without your permission if she grew up there. Walt Disney would admire
the place. Westerners posted to Singapore ("expats") often have a hard
time leaving: why move from being treated as mini-royalty, with
cheerful household help, to being treated as middle management
suffering surly bosses and struggling every day through a long commute
to the office? This wonderful place arose out of a third-world swamp in
1965 to become the shining city on the hill for economic resurgence
across Asia. China is following the Singapore Model. Sing is a
delightful oasis of shopping, dining and business in the middle of
third-world countries. I have been many times, and would like to share
some of the pleasures that are off the beaten path.
We left early from Washington, DC to join the family reunion at Rehoboth Beach, Delaware - one of the oldest resort destinations in the US. These reunions happen every year or two, and over the past 20 years have frequented many of the venerable vacation spots in the US, including the White Mountains of New Hampshire, the Jersey Shore, Santa Barbara, and Grand Haven on Lake Michigan. Rehoboth Beach has beautiful sandy beaches, affordable rentals, a mile-long boardwalk, and a plethora of rides, attractions, eateries, bars and ice cream parlors. The hoi polloi are long gone to places of a more exotic bent - Bermuda, Virgin Islands, Seychelles. What they have left behind is a retro experience tuned to the sensibilities and tastes of Middle America. How would we fare?
"When you come to a fork in the road, take it." - Yogi Berra
"Namo! Namo!" yelled our guide, speeding us along. He was so frenetic, he had to shorten the Italian "andiamo", let's go. We were on a tour to Hadrian's Villa, and when we just made it to one of the most picturesque spots - the Egyptian pool, complete with a stone crocodile - he commanded, "Take no more than seven German minutes to enjoy!" What had happened to the languid La Dolce Vita? Had the government fallen, and a new Il Duce taken over, determined to get the trains running on time? (We found out later that was not true!) Or, perhaps it had nothing more to do than the tour bus being 45 minutes late, and our guide determined to be back by 8 pm. Roma remains Roman-tic. In a short few days we experienced annoying rail strikes, treacherous taxis, two-bit hustlers, and high-class cheats. Every day an adventure, every corner a turning point. We were determined to see it all, walking in the steps of Audrey Hepburn and Gregory Peck in their Roman Holiday.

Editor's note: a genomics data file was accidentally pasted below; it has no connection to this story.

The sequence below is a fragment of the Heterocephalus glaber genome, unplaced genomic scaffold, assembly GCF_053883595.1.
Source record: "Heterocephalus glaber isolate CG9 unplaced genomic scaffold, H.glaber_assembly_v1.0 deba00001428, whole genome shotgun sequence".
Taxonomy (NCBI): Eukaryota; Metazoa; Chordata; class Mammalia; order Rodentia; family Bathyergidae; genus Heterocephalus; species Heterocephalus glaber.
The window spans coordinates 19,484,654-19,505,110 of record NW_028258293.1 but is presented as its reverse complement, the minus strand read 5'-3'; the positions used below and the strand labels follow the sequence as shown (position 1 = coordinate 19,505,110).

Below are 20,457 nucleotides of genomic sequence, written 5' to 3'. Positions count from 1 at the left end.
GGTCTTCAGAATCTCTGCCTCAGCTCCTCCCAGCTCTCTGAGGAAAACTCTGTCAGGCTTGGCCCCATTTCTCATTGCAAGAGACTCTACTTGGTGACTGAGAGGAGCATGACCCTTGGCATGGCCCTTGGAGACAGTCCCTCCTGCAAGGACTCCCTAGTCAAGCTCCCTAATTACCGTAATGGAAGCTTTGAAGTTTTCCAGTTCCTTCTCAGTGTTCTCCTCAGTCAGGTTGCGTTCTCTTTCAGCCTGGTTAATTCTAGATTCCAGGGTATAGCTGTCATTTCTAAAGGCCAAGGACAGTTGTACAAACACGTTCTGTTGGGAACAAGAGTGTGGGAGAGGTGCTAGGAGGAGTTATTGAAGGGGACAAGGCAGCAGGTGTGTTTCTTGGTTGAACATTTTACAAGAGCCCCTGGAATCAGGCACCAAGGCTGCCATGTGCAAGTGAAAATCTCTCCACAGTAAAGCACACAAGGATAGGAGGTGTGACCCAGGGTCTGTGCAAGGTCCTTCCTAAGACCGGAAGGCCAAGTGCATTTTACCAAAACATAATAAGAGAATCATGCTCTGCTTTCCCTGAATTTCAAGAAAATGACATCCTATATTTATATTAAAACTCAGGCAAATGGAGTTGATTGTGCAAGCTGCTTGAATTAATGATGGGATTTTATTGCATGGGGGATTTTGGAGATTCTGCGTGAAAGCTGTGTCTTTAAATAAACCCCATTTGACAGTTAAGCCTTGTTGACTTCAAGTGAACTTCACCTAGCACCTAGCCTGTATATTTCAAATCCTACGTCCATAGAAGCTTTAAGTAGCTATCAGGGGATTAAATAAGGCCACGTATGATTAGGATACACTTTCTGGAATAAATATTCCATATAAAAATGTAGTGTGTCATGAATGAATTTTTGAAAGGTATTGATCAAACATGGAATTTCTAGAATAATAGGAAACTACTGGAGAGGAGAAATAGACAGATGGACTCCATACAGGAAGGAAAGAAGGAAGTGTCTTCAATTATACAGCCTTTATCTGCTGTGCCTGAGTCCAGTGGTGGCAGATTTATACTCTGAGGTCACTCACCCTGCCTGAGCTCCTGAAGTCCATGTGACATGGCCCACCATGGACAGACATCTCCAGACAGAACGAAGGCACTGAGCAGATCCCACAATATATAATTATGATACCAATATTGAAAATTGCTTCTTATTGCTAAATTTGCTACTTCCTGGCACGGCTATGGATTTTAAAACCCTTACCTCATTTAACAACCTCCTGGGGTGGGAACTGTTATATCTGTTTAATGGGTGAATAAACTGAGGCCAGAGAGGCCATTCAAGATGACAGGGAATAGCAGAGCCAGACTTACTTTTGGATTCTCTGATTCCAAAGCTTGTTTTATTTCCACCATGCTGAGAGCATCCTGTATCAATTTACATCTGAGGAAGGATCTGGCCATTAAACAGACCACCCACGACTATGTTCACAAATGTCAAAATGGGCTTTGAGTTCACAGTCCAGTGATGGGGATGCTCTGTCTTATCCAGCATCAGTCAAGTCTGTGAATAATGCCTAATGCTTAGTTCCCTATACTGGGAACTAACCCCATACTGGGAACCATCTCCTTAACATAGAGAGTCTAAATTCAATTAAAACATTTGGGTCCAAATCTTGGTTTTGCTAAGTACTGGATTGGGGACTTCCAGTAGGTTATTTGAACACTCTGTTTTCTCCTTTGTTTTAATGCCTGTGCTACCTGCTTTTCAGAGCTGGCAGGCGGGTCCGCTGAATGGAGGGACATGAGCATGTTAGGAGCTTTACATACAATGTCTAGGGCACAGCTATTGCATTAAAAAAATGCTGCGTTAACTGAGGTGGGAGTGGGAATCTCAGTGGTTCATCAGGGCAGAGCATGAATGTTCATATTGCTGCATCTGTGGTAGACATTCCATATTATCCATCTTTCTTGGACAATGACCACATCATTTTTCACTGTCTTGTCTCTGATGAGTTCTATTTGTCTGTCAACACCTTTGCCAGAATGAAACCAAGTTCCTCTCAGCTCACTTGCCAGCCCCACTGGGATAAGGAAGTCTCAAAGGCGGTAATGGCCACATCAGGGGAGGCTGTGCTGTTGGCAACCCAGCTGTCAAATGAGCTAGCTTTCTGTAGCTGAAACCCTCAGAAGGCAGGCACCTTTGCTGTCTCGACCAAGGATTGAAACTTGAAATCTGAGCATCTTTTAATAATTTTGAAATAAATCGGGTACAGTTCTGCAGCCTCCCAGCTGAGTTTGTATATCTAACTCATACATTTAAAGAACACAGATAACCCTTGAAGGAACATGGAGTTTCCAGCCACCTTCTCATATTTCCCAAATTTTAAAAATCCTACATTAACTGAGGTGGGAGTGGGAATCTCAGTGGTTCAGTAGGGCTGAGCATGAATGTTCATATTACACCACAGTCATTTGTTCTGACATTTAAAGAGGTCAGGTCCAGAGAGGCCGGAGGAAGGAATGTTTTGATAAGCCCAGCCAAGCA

On my last summer trip to Europe we saw shades of green in the stores - green was the new black. It hit the US in the fall. This summer orange is everywhere in Europe. Orange tee, white pants. Orange polo, blue jacket. Blue polo, orange purse. Or just orange tee, jeans or khakis. Maybe we are sensitized, since we recently went to our son's Princeton graduation? (Their colors are black - and orange). But we first saw this on the Dalmatian Coast (Croatia as the new Riviera?). Maybe it started in The Ukraine - but the Orange Revolution has broken out. Orange is the new black. At least this summer.
The Mount of Olives overlooks the Old City of Jerusalem. Prophets would come up from the desert and crest the Mount of Olives before walking into the Jerusalem. The view is spectacular - but for prophets and pundits, there is no better place to cast a vision than from the Mount of Olives, and no better time than during Easter - especially this Easter, sandwiched between the release of the latest Gnostic Gospel, The Book of Judas, and the worldwide launch of The Da Vinci Code. Both pose an enigma wrapped in a riddle inside a mystery: was the real message of Jesus co-opted when Christianity became the state religion of the Roman Empire? Our pilgrimage to answer that question sheds more light on the human condition than on the religious one.